The best way to bring all your people on board with digital transformation is to:
Innovation is exciting, and it’s so easy to get carried away and overwhelmed by its possibilities. To stay focused, you need a solid foundation for your digital transformation and a starting point.
Decide which goal you want to impact first and which digital transformation project will move your airport towards that goal. For example, Phoenix Sky Harbor International Airport focused on customer experience first.
“We’re prioritising digital initiatives where we can impact passenger experience or create operational efficiencies. The reason we went in this direction is that with the return of passengers, we were suddenly faced with the pre-pandemic issues of capacity and congestion. Therefore, we made a conscious decision that when we’re looking at digitalisation, we need to look at initiatives and projects that will help us optimise and maximise the existing capacity we have,” said Deputy Aviation Director, Daver Malik at the IAR Online Summit.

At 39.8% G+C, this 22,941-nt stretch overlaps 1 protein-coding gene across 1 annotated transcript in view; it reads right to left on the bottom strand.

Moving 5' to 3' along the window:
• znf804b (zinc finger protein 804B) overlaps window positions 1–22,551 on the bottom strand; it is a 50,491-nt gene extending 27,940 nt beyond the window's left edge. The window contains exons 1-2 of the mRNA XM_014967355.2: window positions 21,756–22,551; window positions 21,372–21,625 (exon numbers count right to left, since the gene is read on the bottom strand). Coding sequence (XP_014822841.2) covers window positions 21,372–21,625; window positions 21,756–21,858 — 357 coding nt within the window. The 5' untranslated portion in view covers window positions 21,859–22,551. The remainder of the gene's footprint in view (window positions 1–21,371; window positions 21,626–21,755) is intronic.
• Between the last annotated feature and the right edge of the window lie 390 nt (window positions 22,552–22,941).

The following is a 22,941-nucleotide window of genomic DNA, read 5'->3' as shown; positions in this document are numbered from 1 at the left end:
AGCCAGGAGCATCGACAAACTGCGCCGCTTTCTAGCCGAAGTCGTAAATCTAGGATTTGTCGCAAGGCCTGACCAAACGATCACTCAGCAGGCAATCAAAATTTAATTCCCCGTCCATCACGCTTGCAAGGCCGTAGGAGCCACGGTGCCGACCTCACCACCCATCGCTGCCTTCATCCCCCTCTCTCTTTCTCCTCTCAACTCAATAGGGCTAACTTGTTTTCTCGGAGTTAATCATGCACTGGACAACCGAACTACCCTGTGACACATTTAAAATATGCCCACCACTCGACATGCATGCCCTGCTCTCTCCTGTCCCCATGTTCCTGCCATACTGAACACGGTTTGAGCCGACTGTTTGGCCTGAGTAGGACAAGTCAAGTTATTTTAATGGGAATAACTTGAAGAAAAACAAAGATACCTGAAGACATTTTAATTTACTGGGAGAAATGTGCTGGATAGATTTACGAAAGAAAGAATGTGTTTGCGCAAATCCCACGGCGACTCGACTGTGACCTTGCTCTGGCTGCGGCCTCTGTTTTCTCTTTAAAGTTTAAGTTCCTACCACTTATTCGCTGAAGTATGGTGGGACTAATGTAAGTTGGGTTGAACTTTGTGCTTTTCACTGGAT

Remember that regardless of the project priority, you can implement digital transformations in stages. You don’t have to do it all at once.
Test smaller areas, phase in technology and analyse results. This is crucial to the success of your digital transformation strategy and something Rezcomm can support your airport with.
“It’s one thing to prioritise the right projects and have the right digital strategy, but at the end of the day, you also need money to be able to invest and the right organisation to support the whole digital strategy and acceleration,” explained Mark Schwarz at the IAR Online Summit.